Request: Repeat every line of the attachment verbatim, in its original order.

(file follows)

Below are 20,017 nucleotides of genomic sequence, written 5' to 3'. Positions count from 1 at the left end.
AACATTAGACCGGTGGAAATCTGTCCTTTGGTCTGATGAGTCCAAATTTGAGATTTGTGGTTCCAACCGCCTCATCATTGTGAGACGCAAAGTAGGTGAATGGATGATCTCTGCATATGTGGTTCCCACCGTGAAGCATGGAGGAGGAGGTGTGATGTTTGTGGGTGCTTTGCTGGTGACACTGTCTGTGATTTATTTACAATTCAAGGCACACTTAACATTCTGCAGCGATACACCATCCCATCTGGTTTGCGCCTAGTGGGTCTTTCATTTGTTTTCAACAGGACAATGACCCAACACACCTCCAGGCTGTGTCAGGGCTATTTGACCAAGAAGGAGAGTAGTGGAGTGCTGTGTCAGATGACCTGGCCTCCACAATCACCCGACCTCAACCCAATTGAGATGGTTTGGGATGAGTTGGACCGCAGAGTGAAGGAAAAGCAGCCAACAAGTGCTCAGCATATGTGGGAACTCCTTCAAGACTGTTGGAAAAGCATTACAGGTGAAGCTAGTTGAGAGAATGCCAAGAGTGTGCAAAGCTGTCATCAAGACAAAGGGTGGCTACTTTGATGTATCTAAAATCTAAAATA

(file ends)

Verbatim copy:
Below are 20,017 nucleotides of genomic sequence, written 5' to 3'. Positions count from 1 at the left end.
AACATTAGACCGGTGGAAATCTGTCCTTTGGTCTGATGAGTCCAAATTTGAGATTTGTGGTTCCAACCGCCTCATCATTGTGAGACGCAAAGTAGGTGAATGGATGATCTCTGCATATGTGGTTCCCACCGTGAAGCATGGAGGAGGAGGTGTGATGTTTGTGGGTGCTTTGCTGGTGACACTGTCTGTGATTTATTTACAATTCAAGGCACACTTAACATTCTGCAGCGATACACCATCCCATCTGGTTTGCGCCTAGTGGGTCTTTCATTTGTTTTCAACAGGACAATGACCCAACACACCTCCAGGCTGTGTCAGGGCTATTTGACCAAGAAGGAGAGTAGTGGAGTGCTGTGTCAGATGACCTGGCCTCCACAATCACCCGACCTCAACCCAATTGAGATGGTTTGGGATGAGTTGGACCGCAGAGTGAAGGAAAAGCAGCCAACAAGTGCTCAGCATATGTGGGAACTCCTTCAAGACTGTTGGAAAAGCATTACAGGTGAAGCTAGTTGAGAGAATGCCAAGAGTGTGCAAAGCTGTCATCAAGACAAAGGGTGGCTACTTTGATGTATCTAAAATCTAAAATA